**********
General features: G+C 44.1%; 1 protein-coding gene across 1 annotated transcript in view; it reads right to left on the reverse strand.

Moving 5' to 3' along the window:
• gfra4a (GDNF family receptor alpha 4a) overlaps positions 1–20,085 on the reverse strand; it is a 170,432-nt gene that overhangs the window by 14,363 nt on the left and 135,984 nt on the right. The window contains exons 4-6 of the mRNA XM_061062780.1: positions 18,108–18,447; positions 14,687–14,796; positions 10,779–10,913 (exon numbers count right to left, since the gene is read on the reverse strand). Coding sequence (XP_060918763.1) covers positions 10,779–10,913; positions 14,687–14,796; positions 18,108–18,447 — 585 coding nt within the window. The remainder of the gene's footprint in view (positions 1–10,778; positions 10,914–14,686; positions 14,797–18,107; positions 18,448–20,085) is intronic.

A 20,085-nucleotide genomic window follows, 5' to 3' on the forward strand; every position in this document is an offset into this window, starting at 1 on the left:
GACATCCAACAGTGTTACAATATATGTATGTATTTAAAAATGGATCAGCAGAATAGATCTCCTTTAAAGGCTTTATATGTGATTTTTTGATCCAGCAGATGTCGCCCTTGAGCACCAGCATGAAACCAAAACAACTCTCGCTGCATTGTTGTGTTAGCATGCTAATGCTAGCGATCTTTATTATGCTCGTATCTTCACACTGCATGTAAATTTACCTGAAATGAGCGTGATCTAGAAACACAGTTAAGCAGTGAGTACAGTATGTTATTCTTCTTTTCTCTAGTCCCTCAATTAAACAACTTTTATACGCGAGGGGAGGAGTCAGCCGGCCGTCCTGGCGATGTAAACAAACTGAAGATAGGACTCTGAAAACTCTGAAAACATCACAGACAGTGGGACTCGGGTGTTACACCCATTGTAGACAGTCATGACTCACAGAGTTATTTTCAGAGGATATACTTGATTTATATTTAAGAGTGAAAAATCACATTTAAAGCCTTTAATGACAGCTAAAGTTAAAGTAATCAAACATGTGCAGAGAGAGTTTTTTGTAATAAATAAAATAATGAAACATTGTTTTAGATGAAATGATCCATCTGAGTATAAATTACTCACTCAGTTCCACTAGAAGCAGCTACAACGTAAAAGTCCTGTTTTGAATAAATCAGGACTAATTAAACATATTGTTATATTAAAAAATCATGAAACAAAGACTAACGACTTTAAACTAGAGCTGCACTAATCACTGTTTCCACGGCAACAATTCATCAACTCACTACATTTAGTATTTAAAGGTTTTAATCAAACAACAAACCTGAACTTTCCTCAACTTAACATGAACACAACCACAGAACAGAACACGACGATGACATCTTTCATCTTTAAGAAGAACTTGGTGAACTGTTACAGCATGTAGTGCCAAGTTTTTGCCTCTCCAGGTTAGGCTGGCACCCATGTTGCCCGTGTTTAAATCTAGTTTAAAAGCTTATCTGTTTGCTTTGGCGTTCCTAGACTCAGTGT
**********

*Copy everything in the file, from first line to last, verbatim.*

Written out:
General features: G+C 44.1%; 1 protein-coding gene across 1 annotated transcript in view; it reads right to left on the reverse strand.

Moving 5' to 3' along the window:
• gfra4a (GDNF family receptor alpha 4a) overlaps positions 1–20,085 on the reverse strand; it is a 170,432-nt gene that overhangs the window by 14,363 nt on the left and 135,984 nt on the right. The window contains exons 4-6 of the mRNA XM_061062780.1: positions 18,108–18,447; positions 14,687–14,796; positions 10,779–10,913 (exon numbers count right to left, since the gene is read on the reverse strand). Coding sequence (XP_060918763.1) covers positions 10,779–10,913; positions 14,687–14,796; positions 18,108–18,447 — 585 coding nt within the window. The remainder of the gene's footprint in view (positions 1–10,778; positions 10,914–14,686; positions 14,797–18,107; positions 18,448–20,085) is intronic.

A 20,085-nucleotide genomic window follows, 5' to 3' on the forward strand; every position in this document is an offset into this window, starting at 1 on the left:
GACATCCAACAGTGTTACAATATATGTATGTATTTAAAAATGGATCAGCAGAATAGATCTCCTTTAAAGGCTTTATATGTGATTTTTTGATCCAGCAGATGTCGCCCTTGAGCACCAGCATGAAACCAAAACAACTCTCGCTGCATTGTTGTGTTAGCATGCTAATGCTAGCGATCTTTATTATGCTCGTATCTTCACACTGCATGTAAATTTACCTGAAATGAGCGTGATCTAGAAACACAGTTAAGCAGTGAGTACAGTATGTTATTCTTCTTTTCTCTAGTCCCTCAATTAAACAACTTTTATACGCGAGGGGAGGAGTCAGCCGGCCGTCCTGGCGATGTAAACAAACTGAAGATAGGACTCTGAAAACTCTGAAAACATCACAGACAGTGGGACTCGGGTGTTACACCCATTGTAGACAGTCATGACTCACAGAGTTATTTTCAGAGGATATACTTGATTTATATTTAAGAGTGAAAAATCACATTTAAAGCCTTTAATGACAGCTAAAGTTAAAGTAATCAAACATGTGCAGAGAGAGTTTTTTGTAATAAATAAAATAATGAAACATTGTTTTAGATGAAATGATCCATCTGAGTATAAATTACTCACTCAGTTCCACTAGAAGCAGCTACAACGTAAAAGTCCTGTTTTGAATAAATCAGGACTAATTAAACATATTGTTATATTAAAAAATCATGAAACAAAGACTAACGACTTTAAACTAGAGCTGCACTAATCACTGTTTCCACGGCAACAATTCATCAACTCACTACATTTAGTATTTAAAGGTTTTAATCAAACAACAAACCTGAACTTTCCTCAACTTAACATGAACACAACCACAGAACAGAACACGACGATGACATCTTTCATCTTTAAGAAGAACTTGGTGAACTGTTACAGCATGTAGTGCCAAGTTTTTGCCTCTCCAGGTTAGGCTGGCACCCATGTTGCCCGTGTTTAAATCTAGTTTAAAAGCTTATCTGTTTGCTTTGGCGTTCCTAGACTCAGTGT